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Showing posts from January, 2016

An Introduction to Mocking in Python

How to Run Unit Tests Without Testing Your Patience More often than not, the software we write directly interacts with what we would label as “dirty” services. In layman’s terms: services that are crucial to our application, but whose interactions have intended but undesired side-effects—that is, undesired in the context of an autonomous test run. For example: perhaps we’re writing a social app and want to test out our new ‘Post to Facebook feature’, but don’t want to actually post to Facebook every time we run our test suite. The Python unit test library includes a subpackage named unittest.mock—or if you declare it as a dependency, simply mock—which provides extremely powerful and useful means by which to mock and stub out these undesired side-effects. Note : mock is newly included in the standard library as of Python 3.3; prior distributions will have to use the Mock library downloadable via PyPI. Fear System Calls To give you another example, and one that we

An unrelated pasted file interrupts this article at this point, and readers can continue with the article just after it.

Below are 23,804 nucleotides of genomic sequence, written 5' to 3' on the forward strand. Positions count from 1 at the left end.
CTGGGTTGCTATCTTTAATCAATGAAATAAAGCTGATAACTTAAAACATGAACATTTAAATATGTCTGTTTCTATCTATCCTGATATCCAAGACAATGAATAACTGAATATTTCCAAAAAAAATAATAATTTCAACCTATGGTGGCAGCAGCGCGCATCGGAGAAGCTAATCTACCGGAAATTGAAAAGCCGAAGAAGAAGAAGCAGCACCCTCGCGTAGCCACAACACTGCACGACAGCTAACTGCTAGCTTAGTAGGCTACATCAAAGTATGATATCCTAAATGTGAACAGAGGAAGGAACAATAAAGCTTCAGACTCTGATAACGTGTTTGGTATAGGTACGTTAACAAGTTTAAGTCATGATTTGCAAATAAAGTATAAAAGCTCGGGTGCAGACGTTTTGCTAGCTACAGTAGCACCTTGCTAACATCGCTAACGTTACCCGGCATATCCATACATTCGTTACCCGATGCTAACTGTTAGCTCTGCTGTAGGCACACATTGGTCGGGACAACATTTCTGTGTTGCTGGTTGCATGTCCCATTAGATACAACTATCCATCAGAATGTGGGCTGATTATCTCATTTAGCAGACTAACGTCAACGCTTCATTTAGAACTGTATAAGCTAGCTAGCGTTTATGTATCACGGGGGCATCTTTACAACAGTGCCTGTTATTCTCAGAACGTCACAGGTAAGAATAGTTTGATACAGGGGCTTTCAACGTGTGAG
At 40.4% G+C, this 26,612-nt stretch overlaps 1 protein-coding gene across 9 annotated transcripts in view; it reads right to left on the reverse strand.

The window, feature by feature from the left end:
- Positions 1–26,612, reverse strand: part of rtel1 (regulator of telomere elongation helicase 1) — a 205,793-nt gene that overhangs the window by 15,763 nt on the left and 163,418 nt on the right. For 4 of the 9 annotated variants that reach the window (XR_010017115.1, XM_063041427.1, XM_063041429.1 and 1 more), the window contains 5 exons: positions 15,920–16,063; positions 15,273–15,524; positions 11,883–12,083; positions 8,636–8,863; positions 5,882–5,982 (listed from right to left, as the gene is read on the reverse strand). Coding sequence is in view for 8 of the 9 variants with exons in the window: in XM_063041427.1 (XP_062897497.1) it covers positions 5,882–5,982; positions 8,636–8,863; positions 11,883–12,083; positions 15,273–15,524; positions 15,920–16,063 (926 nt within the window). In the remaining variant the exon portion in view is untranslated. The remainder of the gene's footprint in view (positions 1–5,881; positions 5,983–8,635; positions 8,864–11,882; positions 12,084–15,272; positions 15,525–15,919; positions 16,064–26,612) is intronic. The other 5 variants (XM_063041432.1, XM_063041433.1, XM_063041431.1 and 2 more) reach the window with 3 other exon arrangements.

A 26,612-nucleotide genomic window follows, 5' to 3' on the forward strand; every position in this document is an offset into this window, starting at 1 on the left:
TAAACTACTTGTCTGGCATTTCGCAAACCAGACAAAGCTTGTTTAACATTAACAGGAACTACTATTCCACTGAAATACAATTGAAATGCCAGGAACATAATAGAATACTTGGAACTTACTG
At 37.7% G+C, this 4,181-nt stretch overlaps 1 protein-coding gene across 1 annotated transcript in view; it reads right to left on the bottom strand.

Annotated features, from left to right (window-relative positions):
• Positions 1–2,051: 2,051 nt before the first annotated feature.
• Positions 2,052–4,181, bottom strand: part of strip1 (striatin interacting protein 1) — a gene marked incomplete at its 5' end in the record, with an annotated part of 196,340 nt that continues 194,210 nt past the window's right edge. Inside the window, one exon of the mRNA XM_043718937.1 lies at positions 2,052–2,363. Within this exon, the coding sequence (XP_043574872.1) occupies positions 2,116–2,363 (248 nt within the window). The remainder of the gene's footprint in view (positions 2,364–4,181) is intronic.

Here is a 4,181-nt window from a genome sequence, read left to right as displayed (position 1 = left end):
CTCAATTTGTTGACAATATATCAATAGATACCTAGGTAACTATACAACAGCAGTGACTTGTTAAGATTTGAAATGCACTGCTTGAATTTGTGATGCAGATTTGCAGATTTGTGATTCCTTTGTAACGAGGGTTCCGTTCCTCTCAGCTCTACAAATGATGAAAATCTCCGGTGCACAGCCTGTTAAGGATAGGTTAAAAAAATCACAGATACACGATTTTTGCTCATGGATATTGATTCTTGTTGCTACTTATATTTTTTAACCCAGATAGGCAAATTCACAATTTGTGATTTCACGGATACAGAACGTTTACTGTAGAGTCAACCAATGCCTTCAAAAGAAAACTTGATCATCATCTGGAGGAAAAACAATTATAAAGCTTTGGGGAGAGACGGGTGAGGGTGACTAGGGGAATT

Stored Function in SQL

Stored Function in SQL Function is mainly used in the case where it must return a value. Function can be called from SQL statements. You can have DML (insert,update, delete) statements in a function. Function returns 1 value only.  Mysql: Simple function to return cube CREATE FUNCTION `calcube`(`PID` INT)           RETURNS INT(11)           RETURN PID * PID * PID Function to return student division based on marks DELIMITER $$ CREATE FUNCTION resultRemark(mark1 int,mark2 int,mark3 int,mark4 int,mark5 int) RETURNS VARCHAR(50)           DETERMINISTIC BEGIN          DECLARE lvl varchar(50); DECLARE total int; DECLARE percentage double; SET total = mark1 + mark2 + mark3 + mark4 + mark5; SET percentage = (total*100)/500;          IF percentage >= 60 THEN                 SET lvl = '1st division';          ELSEIF (percentage >= 50) THEN                 SET lvl = '2nd division';          ELSEIF (